Symptoms of Suspected Laryngopharyngeal Reflux Correlate Poorly With Hypopharyngeal–Esophageal Multichannel Intraluminal Impedance–pH

Woman sitting holding chest and stomach, red highlight on upper chest for reflux discomfort

An ongoing debate in gastroenterology is whether objective reflux testing, rather than empiric treatment with a proton pump inhibitor (PPI), should be initial management for suspected laryngopharyngeal reflux (LPR). The issue is complicated by concerns about the limited benefit and potential complications of PPI therapy and the lack of an objective gold standard for diagnosing LPR.

A newer technology called hypopharyngeal–esophageal multichannel intraluminal impedance–pH (HEMII-pH) testing is being studied for diagnosis of LPR because it records full-column esophagopharyngeal reflux (“pharyngeal reflux”) events.

Sanjay Salgado, MD, a former physician in the Department of Medicine at Brigham and Women’s Hospital, Walter W. Chan, MD, PhD, director of the Center for Esophageal/Gastrointestinal Disorders, and colleagues recently found no correlation between suspected LPR symptoms and HEMII-pH results. Yet in Diseases of the Esophagus, they explain why they still suggest upfront objective testing for LPR.


The researchers retrospectively studied 133 adults (70% female, mean age 56) who presented with suspected LPR and were referred to HEMII-pH at the Brigham between March 2015 and October 2017. 62% had concomitant symptoms of gastroesophageal reflux disease and the others had throat or airway symptoms alone.

Within three months of the initial visit and symptom questionnaire completion, all patients underwent high-resolution manometry to aid proper placement of HEMII-pH catheters. Patients were asked to maintain normal activities and diet during a 24-hour monitoring period.

Two researchers blinded to patient-reported symptoms independently reviewed the HEMII-pH tracings. LPR, defined as more than pharyngeal reflux event during the monitoring period, was noted in 62% of patients.


The principal findings were that:

  • Neither symptoms classically associated with LPR (hoarseness, throat clearing, cough, globus, dysphagia, dyspnea and throat discomfort) nor typical symptoms of GERD (heartburn, chest pain and regurgitation) correlated with the number of pharyngeal reflux events on HEMII-pH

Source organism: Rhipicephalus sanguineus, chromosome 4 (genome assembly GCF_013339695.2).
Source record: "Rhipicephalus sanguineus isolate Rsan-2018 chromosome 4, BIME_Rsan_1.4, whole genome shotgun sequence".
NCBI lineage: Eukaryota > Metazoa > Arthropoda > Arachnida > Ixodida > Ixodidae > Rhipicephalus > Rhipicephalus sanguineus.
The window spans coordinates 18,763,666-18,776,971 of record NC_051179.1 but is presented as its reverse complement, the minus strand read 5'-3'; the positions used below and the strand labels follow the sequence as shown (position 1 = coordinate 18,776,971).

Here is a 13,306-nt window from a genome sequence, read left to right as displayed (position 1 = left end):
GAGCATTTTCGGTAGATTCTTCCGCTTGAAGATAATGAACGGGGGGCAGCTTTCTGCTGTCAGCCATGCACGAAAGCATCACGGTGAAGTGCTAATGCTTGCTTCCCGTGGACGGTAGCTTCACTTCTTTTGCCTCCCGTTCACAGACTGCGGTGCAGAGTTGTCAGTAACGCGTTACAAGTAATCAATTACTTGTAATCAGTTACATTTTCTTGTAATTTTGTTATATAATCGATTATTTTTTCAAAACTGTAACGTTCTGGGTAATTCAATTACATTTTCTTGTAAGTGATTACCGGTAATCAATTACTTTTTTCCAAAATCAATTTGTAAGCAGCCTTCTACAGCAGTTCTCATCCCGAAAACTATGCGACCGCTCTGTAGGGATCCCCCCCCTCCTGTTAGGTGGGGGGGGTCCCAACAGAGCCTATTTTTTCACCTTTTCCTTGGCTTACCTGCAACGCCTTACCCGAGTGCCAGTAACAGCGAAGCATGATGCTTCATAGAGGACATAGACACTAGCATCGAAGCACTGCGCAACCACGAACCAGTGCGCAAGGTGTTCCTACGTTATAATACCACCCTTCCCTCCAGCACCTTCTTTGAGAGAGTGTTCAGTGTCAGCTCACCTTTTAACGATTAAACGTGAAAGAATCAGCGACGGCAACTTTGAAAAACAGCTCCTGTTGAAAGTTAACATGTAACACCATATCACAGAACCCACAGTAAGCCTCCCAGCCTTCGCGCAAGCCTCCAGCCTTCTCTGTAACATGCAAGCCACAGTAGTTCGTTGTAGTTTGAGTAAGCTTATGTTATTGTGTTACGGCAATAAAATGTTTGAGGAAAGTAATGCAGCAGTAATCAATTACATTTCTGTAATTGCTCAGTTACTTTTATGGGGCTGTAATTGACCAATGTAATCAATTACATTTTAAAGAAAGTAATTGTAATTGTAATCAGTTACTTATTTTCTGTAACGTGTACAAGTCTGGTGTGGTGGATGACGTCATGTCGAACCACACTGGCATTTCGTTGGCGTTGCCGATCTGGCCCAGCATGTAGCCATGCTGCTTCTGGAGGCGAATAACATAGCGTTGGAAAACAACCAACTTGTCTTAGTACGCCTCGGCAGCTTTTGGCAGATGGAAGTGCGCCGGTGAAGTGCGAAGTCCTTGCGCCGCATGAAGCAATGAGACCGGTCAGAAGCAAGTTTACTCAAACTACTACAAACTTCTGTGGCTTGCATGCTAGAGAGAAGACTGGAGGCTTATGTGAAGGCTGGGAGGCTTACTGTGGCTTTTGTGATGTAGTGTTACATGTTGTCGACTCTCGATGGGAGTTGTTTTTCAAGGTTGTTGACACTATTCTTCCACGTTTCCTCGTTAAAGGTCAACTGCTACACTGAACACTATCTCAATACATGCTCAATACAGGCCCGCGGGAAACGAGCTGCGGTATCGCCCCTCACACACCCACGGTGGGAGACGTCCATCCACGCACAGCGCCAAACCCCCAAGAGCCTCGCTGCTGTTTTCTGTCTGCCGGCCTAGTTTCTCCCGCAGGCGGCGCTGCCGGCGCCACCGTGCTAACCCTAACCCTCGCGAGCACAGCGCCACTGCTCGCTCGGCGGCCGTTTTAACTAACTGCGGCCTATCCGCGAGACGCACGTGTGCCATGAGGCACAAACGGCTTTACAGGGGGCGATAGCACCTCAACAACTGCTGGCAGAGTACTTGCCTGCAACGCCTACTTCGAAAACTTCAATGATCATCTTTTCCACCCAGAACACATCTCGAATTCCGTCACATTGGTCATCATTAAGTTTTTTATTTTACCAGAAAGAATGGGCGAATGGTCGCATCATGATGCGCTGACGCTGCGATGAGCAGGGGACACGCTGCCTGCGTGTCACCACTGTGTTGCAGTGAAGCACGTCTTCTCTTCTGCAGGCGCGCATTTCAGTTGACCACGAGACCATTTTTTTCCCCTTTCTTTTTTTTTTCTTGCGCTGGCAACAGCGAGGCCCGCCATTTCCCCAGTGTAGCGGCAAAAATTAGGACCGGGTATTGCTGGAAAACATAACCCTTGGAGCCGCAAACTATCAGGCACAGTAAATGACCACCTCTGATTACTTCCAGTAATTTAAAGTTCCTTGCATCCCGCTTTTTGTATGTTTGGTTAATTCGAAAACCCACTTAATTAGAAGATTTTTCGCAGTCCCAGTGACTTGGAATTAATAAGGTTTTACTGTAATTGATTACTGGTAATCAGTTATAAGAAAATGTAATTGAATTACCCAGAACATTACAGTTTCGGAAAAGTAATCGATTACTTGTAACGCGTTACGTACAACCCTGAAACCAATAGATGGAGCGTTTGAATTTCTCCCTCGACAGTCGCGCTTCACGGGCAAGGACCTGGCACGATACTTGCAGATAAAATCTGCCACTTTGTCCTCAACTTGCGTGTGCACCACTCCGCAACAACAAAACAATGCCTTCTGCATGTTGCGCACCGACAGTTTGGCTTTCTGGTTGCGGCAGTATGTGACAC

• Neither laryngeal symptoms nor GERD symptoms predicted LPR on univariate or multivariable analyses
  • Both a composite symptom questionnaire, the Reflux Symptom Index (RSI), and an individual symptom questionnaire, the Voice Handicap Index, failed to correlate with proximal esophageal or pharyngeal reflux events, although the mean RSI score was significantly higher in the LPR group than the non-LPR group (21 vs. 17; P=0.04)
  • A significantly higher proportion of patients with GERD symptoms reported chronic cough compared with those who had no esophageal symptoms (58% vs. 36%, P=0.014); this association was not seen with any other symptoms of suspected LPR

Guidance for Clinicians

Clinical symptoms alone are not sufficient to make an LPR diagnosis. Given that finding, and considering the financial cost and suboptimal efficacy of PPI therapy, the value of empiric trials of PPI based on clinical symptoms alone is questionable.

Instead, when patients present with suspected LPR, clinicians should consider:

  • Broad evaluation of differential diagnoses such as rhinosinusitis, asthma and visceral hypersensitivity
  • Upfront objective testing to ascertain the quantity and severity of reflux burden before initiating PPI therapy

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